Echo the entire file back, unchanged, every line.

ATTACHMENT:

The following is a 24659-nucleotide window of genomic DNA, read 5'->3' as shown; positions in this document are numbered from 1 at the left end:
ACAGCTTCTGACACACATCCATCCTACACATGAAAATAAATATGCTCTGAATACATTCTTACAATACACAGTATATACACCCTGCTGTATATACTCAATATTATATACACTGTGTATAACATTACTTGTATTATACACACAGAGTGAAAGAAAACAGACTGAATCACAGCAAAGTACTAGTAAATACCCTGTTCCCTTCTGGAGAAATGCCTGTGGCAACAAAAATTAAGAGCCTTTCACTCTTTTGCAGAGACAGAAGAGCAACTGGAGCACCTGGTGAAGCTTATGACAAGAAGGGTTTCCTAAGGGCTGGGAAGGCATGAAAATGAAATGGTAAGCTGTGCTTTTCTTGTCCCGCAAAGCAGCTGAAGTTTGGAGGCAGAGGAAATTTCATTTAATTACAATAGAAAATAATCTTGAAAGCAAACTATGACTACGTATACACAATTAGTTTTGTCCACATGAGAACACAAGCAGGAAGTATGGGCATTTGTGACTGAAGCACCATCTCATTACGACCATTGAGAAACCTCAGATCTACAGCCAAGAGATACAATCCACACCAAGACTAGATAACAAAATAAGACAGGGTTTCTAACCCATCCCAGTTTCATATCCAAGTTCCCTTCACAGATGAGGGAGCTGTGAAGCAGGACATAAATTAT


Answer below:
The following is a 24659-nucleotide window of genomic DNA, read 5'->3' as shown; positions in this document are numbered from 1 at the left end:
ACAGCTTCTGACACACATCCATCCTACACATGAAAATAAATATGCTCTGAATACATTCTTACAATACACAGTATATACACCCTGCTGTATATACTCAATATTATATACACTGTGTATAACATTACTTGTATTATACACACAGAGTGAAAGAAAACAGACTGAATCACAGCAAAGTACTAGTAAATACCCTGTTCCCTTCTGGAGAAATGCCTGTGGCAACAAAAATTAAGAGCCTTTCACTCTTTTGCAGAGACAGAAGAGCAACTGGAGCACCTGGTGAAGCTTATGACAAGAAGGGTTTCCTAAGGGCTGGGAAGGCATGAAAATGAAATGGTAAGCTGTGCTTTTCTTGTCCCGCAAAGCAGCTGAAGTTTGGAGGCAGAGGAAATTTCATTTAATTACAATAGAAAATAATCTTGAAAGCAAACTATGACTACGTATACACAATTAGTTTTGTCCACATGAGAACACAAGCAGGAAGTATGGGCATTTGTGACTGAAGCACCATCTCATTACGACCATTGAGAAACCTCAGATCTACAGCCAAGAGATACAATCCACACCAAGACTAGATAACAAAATAAGACAGGGTTTCTAACCCATCCCAGTTTCATATCCAAGTTCCCTTCACAGATGAGGGAGCTGTGAAGCAGGACATAAATTAT